The `op` operator takes either a ` set`, `list` (`array`) or `string` and returns the sequence of expressions
formed by removing the outermost braces (`set`), square
brackets (`list`) or single quotes (`string`).

> weekdays := ['monday', 'tuesday', 'wednesday', 'thursday', > 'friday']; # a list weekdays := [monday, tuesday, wednesday, thursday, friday] > op(weekdays); monday, tuesday, wednesday, thursday, friday # a string > op(weekdays[1]); monday > numbers := {1, 2, 3, 4}; # a set numbers := {1,2,3,4} > op(numbers); 1, 2, 3, 4We can exploit this operator to combine two lists into a single new list.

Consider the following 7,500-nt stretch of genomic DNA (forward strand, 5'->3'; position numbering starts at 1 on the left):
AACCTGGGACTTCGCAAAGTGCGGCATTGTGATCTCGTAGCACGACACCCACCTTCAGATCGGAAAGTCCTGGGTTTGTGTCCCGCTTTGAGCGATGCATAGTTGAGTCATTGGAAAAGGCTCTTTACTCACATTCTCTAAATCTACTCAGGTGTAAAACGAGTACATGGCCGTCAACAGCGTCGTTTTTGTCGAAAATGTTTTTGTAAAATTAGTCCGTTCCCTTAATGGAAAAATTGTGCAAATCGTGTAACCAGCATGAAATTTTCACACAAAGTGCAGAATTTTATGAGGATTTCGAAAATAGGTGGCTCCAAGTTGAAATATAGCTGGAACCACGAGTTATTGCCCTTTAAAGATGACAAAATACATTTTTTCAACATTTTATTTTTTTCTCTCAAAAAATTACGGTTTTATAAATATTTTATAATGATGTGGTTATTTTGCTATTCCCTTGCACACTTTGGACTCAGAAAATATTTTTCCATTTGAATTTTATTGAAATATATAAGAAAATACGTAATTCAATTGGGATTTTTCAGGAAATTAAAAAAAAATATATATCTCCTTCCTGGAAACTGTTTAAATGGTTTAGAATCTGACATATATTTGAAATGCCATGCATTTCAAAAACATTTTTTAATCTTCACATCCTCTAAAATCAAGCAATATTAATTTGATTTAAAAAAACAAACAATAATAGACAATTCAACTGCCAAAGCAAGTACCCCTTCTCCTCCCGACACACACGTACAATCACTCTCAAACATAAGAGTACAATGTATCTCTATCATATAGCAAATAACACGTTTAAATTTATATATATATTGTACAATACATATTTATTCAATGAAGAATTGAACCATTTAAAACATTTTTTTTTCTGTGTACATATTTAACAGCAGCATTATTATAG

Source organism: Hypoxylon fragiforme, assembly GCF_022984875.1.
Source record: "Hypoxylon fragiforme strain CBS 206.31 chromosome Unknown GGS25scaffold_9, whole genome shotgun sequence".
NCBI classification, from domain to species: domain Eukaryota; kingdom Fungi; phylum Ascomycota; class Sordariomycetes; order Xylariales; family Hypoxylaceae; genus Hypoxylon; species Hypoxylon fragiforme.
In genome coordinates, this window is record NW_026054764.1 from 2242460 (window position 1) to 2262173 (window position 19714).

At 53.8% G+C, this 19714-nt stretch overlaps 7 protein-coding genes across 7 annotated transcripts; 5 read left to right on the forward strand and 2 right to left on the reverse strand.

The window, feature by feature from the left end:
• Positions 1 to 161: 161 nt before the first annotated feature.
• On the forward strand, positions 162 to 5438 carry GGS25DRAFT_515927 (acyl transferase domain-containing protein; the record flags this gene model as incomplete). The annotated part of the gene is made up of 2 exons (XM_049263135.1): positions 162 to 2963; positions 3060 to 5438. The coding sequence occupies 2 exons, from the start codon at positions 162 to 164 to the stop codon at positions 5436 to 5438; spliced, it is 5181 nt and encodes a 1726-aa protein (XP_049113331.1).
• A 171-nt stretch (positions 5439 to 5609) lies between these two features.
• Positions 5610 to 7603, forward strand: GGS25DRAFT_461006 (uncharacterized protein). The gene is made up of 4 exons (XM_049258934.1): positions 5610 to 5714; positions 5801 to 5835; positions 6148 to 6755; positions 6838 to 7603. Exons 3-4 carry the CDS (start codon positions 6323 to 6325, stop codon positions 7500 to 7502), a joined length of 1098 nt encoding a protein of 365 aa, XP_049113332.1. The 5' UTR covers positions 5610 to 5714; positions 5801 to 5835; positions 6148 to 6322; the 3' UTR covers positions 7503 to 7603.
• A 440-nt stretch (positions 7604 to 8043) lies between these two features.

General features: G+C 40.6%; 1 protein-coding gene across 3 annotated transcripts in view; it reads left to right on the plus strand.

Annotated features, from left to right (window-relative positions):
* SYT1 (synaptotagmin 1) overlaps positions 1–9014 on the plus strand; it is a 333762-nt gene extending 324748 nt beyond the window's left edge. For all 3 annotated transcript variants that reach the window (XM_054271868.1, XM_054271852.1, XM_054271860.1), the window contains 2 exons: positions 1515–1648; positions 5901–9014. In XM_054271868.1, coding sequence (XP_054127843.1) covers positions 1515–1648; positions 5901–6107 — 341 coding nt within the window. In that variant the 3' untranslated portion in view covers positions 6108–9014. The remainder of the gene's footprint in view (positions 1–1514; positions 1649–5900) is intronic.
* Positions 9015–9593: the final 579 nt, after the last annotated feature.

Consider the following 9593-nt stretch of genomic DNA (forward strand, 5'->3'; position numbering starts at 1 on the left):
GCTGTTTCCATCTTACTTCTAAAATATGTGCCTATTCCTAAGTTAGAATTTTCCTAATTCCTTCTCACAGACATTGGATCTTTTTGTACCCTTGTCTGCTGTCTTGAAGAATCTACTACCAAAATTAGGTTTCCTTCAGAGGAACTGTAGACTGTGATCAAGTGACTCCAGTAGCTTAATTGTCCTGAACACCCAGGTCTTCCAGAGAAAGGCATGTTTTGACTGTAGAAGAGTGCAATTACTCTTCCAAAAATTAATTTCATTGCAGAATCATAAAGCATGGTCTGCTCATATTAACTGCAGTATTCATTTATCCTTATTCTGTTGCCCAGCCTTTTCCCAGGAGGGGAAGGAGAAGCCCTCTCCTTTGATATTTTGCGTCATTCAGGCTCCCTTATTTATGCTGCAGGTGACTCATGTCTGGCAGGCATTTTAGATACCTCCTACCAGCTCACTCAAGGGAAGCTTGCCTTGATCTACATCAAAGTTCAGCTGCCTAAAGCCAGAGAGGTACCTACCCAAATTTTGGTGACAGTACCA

> weekdays := ['monday', 'tuesday', 'wednesday', 'thursday', 'friday']: > weekends := ['saturday', 'sunday']: > week := [ op(weekdays), op(weekends) ]; week := [monday, tuesday, wednesday, thursday, friday, saturday, sunday]